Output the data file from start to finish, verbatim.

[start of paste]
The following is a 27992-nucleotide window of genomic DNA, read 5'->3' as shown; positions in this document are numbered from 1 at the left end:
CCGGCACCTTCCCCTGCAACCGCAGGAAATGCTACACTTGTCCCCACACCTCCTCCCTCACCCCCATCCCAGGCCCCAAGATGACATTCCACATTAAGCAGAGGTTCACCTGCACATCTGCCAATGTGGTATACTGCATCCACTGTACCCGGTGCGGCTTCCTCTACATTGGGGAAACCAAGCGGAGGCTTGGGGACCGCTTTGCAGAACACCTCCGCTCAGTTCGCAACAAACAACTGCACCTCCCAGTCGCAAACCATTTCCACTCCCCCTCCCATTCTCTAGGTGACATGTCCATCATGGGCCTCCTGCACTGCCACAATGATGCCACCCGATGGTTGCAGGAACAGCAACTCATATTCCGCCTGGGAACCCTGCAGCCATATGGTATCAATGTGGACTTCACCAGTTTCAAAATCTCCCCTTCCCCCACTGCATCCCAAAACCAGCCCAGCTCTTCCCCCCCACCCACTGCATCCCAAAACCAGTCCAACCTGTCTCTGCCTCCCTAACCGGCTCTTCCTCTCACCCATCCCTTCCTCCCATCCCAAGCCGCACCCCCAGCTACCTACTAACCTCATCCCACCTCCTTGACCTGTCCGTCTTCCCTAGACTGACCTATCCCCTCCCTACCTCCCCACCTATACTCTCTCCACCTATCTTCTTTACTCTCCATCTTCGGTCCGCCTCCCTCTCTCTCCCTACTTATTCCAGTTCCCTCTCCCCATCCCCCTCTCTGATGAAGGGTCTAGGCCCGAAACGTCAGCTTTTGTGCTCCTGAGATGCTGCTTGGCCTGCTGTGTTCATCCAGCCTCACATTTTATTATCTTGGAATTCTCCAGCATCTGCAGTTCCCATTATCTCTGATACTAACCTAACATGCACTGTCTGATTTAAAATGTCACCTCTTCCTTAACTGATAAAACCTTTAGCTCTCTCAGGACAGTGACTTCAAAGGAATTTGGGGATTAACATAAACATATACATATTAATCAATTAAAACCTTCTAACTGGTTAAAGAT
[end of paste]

The following is a 27992-nucleotide window of genomic DNA, read 5'->3' as shown; positions in this document are numbered from 1 at the left end:
CCGGCACCTTCCCCTGCAACCGCAGGAAATGCTACACTTGTCCCCACACCTCCTCCCTCACCCCCATCCCAGGCCCCAAGATGACATTCCACATTAAGCAGAGGTTCACCTGCACATCTGCCAATGTGGTATACTGCATCCACTGTACCCGGTGCGGCTTCCTCTACATTGGGGAAACCAAGCGGAGGCTTGGGGACCGCTTTGCAGAACACCTCCGCTCAGTTCGCAACAAACAACTGCACCTCCCAGTCGCAAACCATTTCCACTCCCCCTCCCATTCTCTAGGTGACATGTCCATCATGGGCCTCCTGCACTGCCACAATGATGCCACCCGATGGTTGCAGGAACAGCAACTCATATTCCGCCTGGGAACCCTGCAGCCATATGGTATCAATGTGGACTTCACCAGTTTCAAAATCTCCCCTTCCCCCACTGCATCCCAAAACCAGCCCAGCTCTTCCCCCCCACCCACTGCATCCCAAAACCAGTCCAACCTGTCTCTGCCTCCCTAACCGGCTCTTCCTCTCACCCATCCCTTCCTCCCATCCCAAGCCGCACCCCCAGCTACCTACTAACCTCATCCCACCTCCTTGACCTGTCCGTCTTCCCTAGACTGACCTATCCCCTCCCTACCTCCCCACCTATACTCTCTCCACCTATCTTCTTTACTCTCCATCTTCGGTCCGCCTCCCTCTCTCTCCCTACTTATTCCAGTTCCCTCTCCCCATCCCCCTCTCTGATGAAGGGTCTAGGCCCGAAACGTCAGCTTTTGTGCTCCTGAGATGCTGCTTGGCCTGCTGTGTTCATCCAGCCTCACATTTTATTATCTTGGAATTCTCCAGCATCTGCAGTTCCCATTATCTCTGATACTAACCTAACATGCACTGTCTGATTTAAAATGTCACCTCTTCCTTAACTGATAAAACCTTTAGCTCTCTCAGGACAGTGACTTCAAAGGAATTTGGGGATTAACATAAACATATACATATTAATCAATTAAAACCTTCTAACTGGTTAAAGAT